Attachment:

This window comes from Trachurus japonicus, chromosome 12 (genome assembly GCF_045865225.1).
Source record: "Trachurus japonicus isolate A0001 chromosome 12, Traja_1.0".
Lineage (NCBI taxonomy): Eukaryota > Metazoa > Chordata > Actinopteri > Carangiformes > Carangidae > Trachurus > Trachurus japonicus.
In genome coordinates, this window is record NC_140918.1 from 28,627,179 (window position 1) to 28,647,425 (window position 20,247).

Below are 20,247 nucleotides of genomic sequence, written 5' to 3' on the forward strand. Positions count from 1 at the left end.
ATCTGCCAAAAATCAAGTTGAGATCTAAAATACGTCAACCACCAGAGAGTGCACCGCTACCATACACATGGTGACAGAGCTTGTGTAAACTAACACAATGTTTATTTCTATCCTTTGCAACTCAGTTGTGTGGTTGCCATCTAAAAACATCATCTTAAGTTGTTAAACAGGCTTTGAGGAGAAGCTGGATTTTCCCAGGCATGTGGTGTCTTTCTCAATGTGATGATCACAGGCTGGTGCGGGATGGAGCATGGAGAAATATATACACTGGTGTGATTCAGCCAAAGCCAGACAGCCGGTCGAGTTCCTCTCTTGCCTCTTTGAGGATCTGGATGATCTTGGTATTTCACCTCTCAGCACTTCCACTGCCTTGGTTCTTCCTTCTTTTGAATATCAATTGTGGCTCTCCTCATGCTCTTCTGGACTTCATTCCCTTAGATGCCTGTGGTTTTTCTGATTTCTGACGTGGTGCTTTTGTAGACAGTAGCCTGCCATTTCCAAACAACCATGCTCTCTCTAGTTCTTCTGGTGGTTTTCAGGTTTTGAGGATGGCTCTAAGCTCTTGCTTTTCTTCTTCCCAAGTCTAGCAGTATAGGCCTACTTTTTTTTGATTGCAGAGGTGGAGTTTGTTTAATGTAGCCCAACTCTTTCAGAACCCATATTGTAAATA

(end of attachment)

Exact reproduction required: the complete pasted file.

This window comes from Trachurus japonicus, chromosome 12 (genome assembly GCF_045865225.1).
Source record: "Trachurus japonicus isolate A0001 chromosome 12, Traja_1.0".
Lineage (NCBI taxonomy): Eukaryota > Metazoa > Chordata > Actinopteri > Carangiformes > Carangidae > Trachurus > Trachurus japonicus.
In genome coordinates, this window is record NC_140918.1 from 28,627,179 (window position 1) to 28,647,425 (window position 20,247).

Below are 20,247 nucleotides of genomic sequence, written 5' to 3' on the forward strand. Positions count from 1 at the left end.
ATCTGCCAAAAATCAAGTTGAGATCTAAAATACGTCAACCACCAGAGAGTGCACCGCTACCATACACATGGTGACAGAGCTTGTGTAAACTAACACAATGTTTATTTCTATCCTTTGCAACTCAGTTGTGTGGTTGCCATCTAAAAACATCATCTTAAGTTGTTAAACAGGCTTTGAGGAGAAGCTGGATTTTCCCAGGCATGTGGTGTCTTTCTCAATGTGATGATCACAGGCTGGTGCGGGATGGAGCATGGAGAAATATATACACTGGTGTGATTCAGCCAAAGCCAGACAGCCGGTCGAGTTCCTCTCTTGCCTCTTTGAGGATCTGGATGATCTTGGTATTTCACCTCTCAGCACTTCCACTGCCTTGGTTCTTCCTTCTTTTGAATATCAATTGTGGCTCTCCTCATGCTCTTCTGGACTTCATTCCCTTAGATGCCTGTGGTTTTTCTGATTTCTGACGTGGTGCTTTTGTAGACAGTAGCCTGCCATTTCCAAACAACCATGCTCTCTCTAGTTCTTCTGGTGGTTTTCAGGTTTTGAGGATGGCTCTAAGCTCTTGCTTTTCTTCTTCCCAAGTCTAGCAGTATAGGCCTACTTTTTTTTGATTGCAGAGGTGGAGTTTGTTTAATGTAGCCCAACTCTTTCAGAACCCATATTGTAAATA